Behavioral Health and Value-Based Contracting
Value-based care is emerging as a solution to address rising healthcare costs, clinical inefficiency, duplication of services and increased access to care. With a fee-for-service model, providers are paid based on the number of services they deliver (therapy sessions rendered). Payment has little to do with positive clinical outcomes. In contrast, reimbursement or payment in a value-based contracting model is based on indicators of value, such as client health outcomes, efficiency and quality. Value based contracting is about better care, better health and better costs.
By 2018, The Centers for Medicare and Medicaid Services (CMS) plans to transition 50 percent of all reimbursements to value-based models. Although healthcare experts agree that the prevailing fee-for-service model must change, there is no broad framework or agreement as to how the system can make a seamless transition. For behavioral healthcare providers, this transition is more complicated. Even though there is no health without mental health, mental health is still seen as distinct from physical health. The lack of quality measures and standards for behavioral health treatment poses some additional challenges.
“Ultimately, our ability to reduce costs and improve quality depends on our ability to change our incentive structures … ‘the more-you-do, the more-you-get paid’ does not make logical sense … But now we are working hard to align payments to reward the right care to every patient, each and every time.” Kathleen Sebelius, Secretary of HHS (2014)
Did you know?
• In 2011, more than 41 million U.S. adults (18 percent) had any mental illness, and nearly 20 million (8 percent) had a substance use disorder.
• In 2002, 49% of all Medicaid beneficiaries with disabilities in the United States had a psychiatric diagnosis and these individuals were in three of the top five most expensive co-morbidity groups.
• Behavioral health disorders were one of the five most costly conditions in the United States in 2006, with expenditures at $57.5 billion. http://www.thenationalcouncil.org/wp-content/uploads/2014/09/14_Creeping-and-leaping.pdf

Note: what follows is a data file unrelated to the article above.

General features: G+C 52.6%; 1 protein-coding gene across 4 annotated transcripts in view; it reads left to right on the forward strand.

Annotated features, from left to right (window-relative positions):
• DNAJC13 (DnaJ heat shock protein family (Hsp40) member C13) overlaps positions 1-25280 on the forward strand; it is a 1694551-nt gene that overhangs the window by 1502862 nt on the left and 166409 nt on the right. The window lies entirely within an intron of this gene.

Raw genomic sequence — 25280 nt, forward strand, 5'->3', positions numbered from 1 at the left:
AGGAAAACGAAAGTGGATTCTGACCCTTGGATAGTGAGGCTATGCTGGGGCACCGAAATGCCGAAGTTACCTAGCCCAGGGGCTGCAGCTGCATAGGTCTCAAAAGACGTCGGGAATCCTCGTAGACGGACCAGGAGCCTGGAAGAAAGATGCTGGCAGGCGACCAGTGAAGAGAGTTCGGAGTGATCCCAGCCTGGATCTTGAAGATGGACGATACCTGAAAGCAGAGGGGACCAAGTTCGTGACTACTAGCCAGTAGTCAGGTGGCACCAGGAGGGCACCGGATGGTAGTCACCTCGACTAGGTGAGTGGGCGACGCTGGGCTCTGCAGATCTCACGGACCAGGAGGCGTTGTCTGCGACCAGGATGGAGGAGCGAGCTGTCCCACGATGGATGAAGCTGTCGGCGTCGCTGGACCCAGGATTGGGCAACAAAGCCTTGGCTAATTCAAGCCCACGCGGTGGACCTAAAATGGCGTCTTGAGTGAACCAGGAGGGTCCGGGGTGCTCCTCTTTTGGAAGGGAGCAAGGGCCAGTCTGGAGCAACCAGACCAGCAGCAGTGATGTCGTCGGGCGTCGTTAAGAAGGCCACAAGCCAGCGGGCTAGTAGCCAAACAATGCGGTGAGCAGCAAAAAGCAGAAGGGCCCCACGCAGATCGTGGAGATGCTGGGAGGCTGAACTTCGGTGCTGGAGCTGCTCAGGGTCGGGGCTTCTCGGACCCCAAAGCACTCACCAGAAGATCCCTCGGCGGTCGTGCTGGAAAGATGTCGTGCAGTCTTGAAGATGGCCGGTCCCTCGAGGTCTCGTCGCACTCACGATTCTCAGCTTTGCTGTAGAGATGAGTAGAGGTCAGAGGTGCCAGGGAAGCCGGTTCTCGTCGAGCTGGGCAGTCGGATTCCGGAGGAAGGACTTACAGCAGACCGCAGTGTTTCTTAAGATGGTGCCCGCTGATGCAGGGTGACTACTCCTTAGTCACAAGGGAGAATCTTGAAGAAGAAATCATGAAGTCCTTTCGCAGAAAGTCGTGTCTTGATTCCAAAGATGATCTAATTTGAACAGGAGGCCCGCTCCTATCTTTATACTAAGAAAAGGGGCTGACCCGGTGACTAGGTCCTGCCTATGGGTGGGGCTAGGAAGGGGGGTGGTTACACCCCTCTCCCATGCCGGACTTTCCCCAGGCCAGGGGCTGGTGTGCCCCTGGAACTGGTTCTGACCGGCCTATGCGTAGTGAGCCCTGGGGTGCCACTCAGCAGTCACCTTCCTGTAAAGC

The transition from a fee-for-service model to a value-based contracting model is one that could take several years. Behavioral healthcare providers will need advanced analytics to measure financial and quality targets for different services rendered and different populations served. Furthermore, these quality standards need to be met sooner rather than later. Providers need to be asking questions like which programs are demonstrating the best performance, which clinicians are achieving the best outcomes and how can these be replicated across different sectors of an organization.
A great resource and tool to track the delivery of effective, efficient and accountable outcomes is REBOOT™. REBOOT (Reliable Evidence-Based Outcomes Optimization Technologies) is a platform that provides real-time mobile access to client interactions, progress towards goals and much more. This platform can be utilized with individuals, environments, policies, practices and procedures, resources, monitoring systems, etc. and the target for improvement could be an individual’s goal, program’s goals or an organization’s goals.
To learn more about REBOOT℠, please visit www.proeventa.com. ProEventa, Inc. is a consultative software company and a subsidiary of Grafton Integrated Health Network.
What can Behavioral Healthcare providers do to succeed in the midst of this transition?
• Define activity-based costs—Providers must examine and evaluate activity based costs which includes not only the amount of time to deliver the service and who’s delivering it, but looking at overhead and indirect costs as well.
• Track quality measures and achieve good clinical outcomes—Payers will need to see evidence of consistent good outcomes and predictable costs associated with those outcomes.
• Explore variation in cost and quality—It is important to assess financial and clinical data to not only improve quality of care, but also to reduce variation in cost and quality and strengthen the bottom line.
Although there are no easy answers, behavioral healthcare providers should at least begin the conversation, analyze their own operations and develop new ways to market their value now. The ones who do so are best positioned to succeed.